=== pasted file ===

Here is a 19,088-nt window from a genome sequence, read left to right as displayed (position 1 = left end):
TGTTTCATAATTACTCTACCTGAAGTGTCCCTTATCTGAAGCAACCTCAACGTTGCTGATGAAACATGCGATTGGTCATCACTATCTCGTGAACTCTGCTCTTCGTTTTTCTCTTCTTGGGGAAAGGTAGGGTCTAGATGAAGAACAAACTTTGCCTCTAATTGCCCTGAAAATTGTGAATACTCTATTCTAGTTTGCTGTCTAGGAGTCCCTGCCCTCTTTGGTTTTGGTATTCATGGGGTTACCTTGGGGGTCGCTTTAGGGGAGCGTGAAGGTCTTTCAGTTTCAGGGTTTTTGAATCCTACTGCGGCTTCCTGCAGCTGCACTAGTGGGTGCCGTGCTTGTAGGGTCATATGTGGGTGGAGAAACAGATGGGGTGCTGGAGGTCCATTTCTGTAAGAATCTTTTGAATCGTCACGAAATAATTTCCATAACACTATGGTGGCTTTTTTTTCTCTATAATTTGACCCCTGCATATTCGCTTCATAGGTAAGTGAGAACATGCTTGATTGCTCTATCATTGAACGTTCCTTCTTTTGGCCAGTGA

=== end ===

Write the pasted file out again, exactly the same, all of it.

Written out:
Here is a 19,088-nt window from a genome sequence, read left to right as displayed (position 1 = left end):
TGTTTCATAATTACTCTACCTGAAGTGTCCCTTATCTGAAGCAACCTCAACGTTGCTGATGAAACATGCGATTGGTCATCACTATCTCGTGAACTCTGCTCTTCGTTTTTCTCTTCTTGGGGAAAGGTAGGGTCTAGATGAAGAACAAACTTTGCCTCTAATTGCCCTGAAAATTGTGAATACTCTATTCTAGTTTGCTGTCTAGGAGTCCCTGCCCTCTTTGGTTTTGGTATTCATGGGGTTACCTTGGGGGTCGCTTTAGGGGAGCGTGAAGGTCTTTCAGTTTCAGGGTTTTTGAATCCTACTGCGGCTTCCTGCAGCTGCACTAGTGGGTGCCGTGCTTGTAGGGTCATATGTGGGTGGAGAAACAGATGGGGTGCTGGAGGTCCATTTCTGTAAGAATCTTTTGAATCGTCACGAAATAATTTCCATAACACTATGGTGGCTTTTTTTTCTCTATAATTTGACCCCTGCATATTCGCTTCATAGGTAAGTGAGAACATGCTTGATTGCTCTATCATTGAACGTTCCTTCTTTTGGCCAGTGA